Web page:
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Megachurches and their extravagance: How much is too much?

by | 7 December 2017, 6:07 PM

A few months ago, my friend told me he wanted to change Church. One of the reasons he gave was because he disagreed with how the Church was spending money.

“Why do we spend so much on building Church facilities and running extravagant programmes when we could use all that money to benefit the poor instead?”

Surprised by his question, I quickly replied, “I think it adds to the experience. A good atmosphere leaves a good impression on people, especially for those who are visiting the Church for the first time.”

But he was unconvinced, and so was I. My own reply sounded like a first world justification in contrast to his altruistic concerns.  Providing for the needy seemed like the “better”, and perhaps “correct” answer. 

Hillsong is one of the most well-known megachurches internationally. Hailed by the media as a “successful global brand”, it ushers in hundreds of thousands of service attendees worldwide every weekend, regularly produces chart-topping albums and conducts sellout conferences. A recent article also states that Hillsong has a $100 million annual revenue. Tax free to boot!

With a huge wealth of funds on hand, it is no wonder the public and media are highly interested in how Hillsong spends their money.

Just last month, I attended my very first Hillsong Conference – the Hillsong Worship and Creative Conference. As I entered the Baulkham Hills campus – where Hillsong originally started out – I noticed a beautiful outdoor market right outside the main conference hall and let out a soft “wow”. Later on, our hosts introduced it as “The Marketplace”, where people could hang out after the conference for late night fellowship – food, live band and a barber included.

The auditorium also had me floored. There was a translucent fabric draping over the stage, acting as both a curtain and a screen. A looped video of a rainforest was projected onto it. After a while, I noticed there were crew members walking on the steel-framed platform above the auditorium scattering leaves at random intervals for a full immersive experience.

A performance during the Hillsong Worship and Creative Conference. (Photo courtesy of Hillsong Church)

And if that wasn’t crazy enough, the stage lighting was incredibly stunning during praise and worship. The visual effects came together nicely and added to the whole experience.

There were theatrics involved in most of the sermons preached – be it bringing a dog up on stage, wearing an astronaut suit or displaying treasure boxes to drive home a point. The crowd was constantly entertained; it was nothing short of amazing.

One of their designers mentioned in a co-lab session: “Just because it’s Christian, doesn’t mean it should be second best.”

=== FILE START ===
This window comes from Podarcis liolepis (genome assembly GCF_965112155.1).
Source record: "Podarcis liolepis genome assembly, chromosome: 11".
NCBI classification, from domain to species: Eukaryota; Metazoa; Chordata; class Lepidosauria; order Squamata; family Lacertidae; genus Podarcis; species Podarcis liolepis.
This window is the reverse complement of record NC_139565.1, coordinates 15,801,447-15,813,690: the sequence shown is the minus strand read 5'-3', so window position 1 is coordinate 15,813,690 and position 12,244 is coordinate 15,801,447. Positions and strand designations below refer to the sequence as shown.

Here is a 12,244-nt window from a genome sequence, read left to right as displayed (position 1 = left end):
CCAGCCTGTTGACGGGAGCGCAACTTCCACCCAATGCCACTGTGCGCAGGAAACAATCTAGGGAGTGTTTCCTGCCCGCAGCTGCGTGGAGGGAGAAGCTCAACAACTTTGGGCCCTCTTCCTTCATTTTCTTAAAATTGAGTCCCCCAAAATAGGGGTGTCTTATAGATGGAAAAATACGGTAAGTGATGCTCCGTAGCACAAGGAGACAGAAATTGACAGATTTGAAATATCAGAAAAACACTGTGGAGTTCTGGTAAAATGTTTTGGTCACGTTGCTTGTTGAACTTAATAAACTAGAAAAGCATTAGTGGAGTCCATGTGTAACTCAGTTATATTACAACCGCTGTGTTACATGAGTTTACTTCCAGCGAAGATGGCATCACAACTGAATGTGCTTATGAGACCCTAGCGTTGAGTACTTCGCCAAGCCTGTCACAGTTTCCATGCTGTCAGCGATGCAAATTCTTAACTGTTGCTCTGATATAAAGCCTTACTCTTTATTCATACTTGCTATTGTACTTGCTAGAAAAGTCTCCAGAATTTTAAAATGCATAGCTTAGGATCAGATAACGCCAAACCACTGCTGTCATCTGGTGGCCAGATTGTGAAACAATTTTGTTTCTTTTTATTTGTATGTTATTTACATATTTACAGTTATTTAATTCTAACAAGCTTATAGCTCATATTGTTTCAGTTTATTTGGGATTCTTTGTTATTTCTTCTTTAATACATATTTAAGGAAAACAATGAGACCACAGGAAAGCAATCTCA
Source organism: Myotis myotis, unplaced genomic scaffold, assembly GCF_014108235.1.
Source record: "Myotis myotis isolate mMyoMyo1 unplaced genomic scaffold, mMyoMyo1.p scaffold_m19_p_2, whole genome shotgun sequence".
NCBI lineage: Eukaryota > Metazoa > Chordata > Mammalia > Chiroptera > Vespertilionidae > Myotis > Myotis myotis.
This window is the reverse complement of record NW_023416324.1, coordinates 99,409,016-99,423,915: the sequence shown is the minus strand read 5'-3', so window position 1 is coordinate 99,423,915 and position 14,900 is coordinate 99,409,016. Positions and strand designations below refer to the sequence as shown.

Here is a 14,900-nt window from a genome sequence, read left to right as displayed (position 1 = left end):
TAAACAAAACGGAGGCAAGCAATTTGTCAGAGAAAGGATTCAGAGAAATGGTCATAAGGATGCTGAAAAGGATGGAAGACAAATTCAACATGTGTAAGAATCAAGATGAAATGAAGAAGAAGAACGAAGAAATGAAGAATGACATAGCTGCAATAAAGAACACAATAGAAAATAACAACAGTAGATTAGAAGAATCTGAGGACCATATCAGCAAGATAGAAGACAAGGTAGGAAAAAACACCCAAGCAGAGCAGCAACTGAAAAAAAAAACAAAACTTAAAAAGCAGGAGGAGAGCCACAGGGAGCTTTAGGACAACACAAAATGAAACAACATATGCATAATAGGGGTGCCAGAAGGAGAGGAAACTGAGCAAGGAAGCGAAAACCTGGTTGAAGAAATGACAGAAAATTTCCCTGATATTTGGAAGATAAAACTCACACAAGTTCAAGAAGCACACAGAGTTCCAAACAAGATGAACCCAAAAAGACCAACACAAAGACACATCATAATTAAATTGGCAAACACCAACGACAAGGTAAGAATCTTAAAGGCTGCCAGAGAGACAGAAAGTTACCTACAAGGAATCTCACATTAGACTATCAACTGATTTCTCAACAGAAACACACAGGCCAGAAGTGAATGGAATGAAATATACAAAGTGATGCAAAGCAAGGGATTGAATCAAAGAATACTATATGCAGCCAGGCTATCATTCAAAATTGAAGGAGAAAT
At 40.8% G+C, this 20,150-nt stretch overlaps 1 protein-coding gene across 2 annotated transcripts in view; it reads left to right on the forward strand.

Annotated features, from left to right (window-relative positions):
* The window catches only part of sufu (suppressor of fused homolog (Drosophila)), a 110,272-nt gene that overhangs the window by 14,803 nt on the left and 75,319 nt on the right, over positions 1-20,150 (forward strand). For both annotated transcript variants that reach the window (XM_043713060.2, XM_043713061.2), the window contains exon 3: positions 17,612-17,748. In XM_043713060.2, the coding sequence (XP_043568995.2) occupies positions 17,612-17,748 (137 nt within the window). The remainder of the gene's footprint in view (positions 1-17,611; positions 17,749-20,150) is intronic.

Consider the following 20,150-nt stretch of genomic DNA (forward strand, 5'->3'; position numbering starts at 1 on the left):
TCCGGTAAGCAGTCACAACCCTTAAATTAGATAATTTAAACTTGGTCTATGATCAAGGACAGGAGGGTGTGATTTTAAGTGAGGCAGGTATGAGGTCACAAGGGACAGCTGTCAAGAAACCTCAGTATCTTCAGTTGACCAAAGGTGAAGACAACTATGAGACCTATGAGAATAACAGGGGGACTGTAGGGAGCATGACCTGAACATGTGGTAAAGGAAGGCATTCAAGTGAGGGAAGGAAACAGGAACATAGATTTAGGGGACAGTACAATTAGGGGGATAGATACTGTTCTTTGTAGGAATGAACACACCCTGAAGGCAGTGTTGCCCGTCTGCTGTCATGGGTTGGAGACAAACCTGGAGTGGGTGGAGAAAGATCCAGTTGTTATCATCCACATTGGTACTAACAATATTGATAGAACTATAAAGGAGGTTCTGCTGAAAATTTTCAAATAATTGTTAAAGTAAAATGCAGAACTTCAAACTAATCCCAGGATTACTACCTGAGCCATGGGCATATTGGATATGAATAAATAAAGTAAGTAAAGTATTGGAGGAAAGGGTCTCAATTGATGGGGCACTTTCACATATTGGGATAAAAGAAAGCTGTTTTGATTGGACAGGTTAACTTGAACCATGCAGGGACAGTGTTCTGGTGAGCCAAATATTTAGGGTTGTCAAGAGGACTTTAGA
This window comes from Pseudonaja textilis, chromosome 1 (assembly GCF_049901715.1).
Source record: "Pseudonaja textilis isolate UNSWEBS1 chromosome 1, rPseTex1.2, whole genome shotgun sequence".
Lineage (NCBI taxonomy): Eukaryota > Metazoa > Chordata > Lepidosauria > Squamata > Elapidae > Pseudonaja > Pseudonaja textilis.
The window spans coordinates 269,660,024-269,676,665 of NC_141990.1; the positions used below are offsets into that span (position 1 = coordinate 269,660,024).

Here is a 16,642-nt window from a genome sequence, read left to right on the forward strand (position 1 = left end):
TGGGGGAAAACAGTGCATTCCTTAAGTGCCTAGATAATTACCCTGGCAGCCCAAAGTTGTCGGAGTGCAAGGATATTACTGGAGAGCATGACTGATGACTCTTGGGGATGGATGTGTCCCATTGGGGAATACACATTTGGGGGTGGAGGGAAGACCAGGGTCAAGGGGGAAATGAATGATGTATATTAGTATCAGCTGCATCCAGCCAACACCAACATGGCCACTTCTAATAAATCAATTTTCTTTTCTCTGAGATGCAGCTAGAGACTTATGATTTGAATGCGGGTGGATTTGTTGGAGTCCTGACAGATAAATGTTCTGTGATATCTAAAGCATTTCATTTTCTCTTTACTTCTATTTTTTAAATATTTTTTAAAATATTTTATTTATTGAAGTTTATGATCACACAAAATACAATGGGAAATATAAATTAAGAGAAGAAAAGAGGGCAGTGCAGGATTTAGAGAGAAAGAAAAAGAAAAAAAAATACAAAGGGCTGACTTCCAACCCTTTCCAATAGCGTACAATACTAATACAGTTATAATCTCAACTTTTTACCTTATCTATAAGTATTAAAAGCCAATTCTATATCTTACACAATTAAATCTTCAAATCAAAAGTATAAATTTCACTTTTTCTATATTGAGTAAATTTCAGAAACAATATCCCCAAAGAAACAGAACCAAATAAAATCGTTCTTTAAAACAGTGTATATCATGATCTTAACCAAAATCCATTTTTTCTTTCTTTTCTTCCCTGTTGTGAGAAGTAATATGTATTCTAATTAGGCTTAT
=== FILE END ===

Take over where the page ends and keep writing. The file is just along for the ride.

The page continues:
They definitely weren’t kidding about that.

In 2 Samuel 7:1-2, the Bible records King David’s decision to build a temple for God. To this point, following the Israelites’ exodus from Egypt, God’s presence was resting in the ark of God – where the tablets holding the Ten Commandments were stored. The ark was kept in the Tabernacle, a huge tent that could be put up and taken down easily as the Israelites moved towards the Promised Land.

“Here I am, living in a house of cedar, while the ark of God remains in a tent.” (2 Samuel 7:1-2)

At this point of his declaration, King David had just reclaimed possession of the ark, as it had been stolen by enemies. He placed it back in a tent, but decided it wasn’t reflective of his love and reverence for God. This temple, he decided, “must be exceedingly magnificent, famous and glorious throughout all countries” (1 Chronicles 22:5).

And so King David set aside materials of gold, silver and precious stones, assigning his son, Solomon, to build the House of God. The Bible states that the Temple was so grand, its inner sanctuary was completely covered in gold.

Talk about extravagance.

In a response to the grand gesture, God reminded his people that He doesn’t need a temple – or extravagance – but He saw King David’s heart and accepted his offering as a form of worship. His only condition was that the nation be faithful to Him (2 Samuel 7:5-7, 1 Kings 9:3-9).

I understand my friend’s concern. It doesn’t seem right for Churches to look “expensive” and “extravagant”, because stewardship of money is important. But I think the more important question is: How does this align with God’s will?

In Luke 16:9, Jesus said, “I tell you, use worldly wealth to gain friends for yourselves, so that when it is gone, you will be welcomed into eternal dwellings.”

The Bible is clear that good stewardship is not about the amount we spend or save, but how that amount will impact a person’s eternity. At the end of the day, you can’t bring any money to heaven – you bring souls. Money is simply a tool, a resource, to reach that goal.